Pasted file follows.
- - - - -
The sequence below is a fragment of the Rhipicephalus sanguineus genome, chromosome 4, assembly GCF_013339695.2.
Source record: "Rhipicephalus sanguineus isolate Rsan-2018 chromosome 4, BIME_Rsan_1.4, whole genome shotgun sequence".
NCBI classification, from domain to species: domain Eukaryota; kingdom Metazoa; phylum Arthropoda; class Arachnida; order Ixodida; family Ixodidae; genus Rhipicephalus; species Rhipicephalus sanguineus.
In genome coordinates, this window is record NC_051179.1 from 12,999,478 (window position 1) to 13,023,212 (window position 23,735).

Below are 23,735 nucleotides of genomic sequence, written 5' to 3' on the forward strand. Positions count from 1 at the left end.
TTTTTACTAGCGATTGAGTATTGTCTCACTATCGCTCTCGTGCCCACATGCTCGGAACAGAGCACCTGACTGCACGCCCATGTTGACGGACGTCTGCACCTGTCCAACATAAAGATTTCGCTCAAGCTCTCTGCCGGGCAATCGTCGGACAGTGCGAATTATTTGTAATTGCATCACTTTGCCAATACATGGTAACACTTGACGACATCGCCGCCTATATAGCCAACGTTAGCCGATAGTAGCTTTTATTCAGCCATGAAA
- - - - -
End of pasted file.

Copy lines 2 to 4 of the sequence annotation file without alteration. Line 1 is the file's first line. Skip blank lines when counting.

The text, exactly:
Source record: "Rhipicephalus sanguineus isolate Rsan-2018 chromosome 4, BIME_Rsan_1.4, whole genome shotgun sequence".
NCBI classification, from domain to species: domain Eukaryota; kingdom Metazoa; phylum Arthropoda; class Arachnida; order Ixodida; family Ixodidae; genus Rhipicephalus; species Rhipicephalus sanguineus.
In genome coordinates, this window is record NC_051179.1 from 12,999,478 (window position 1) to 13,023,212 (window position 23,735).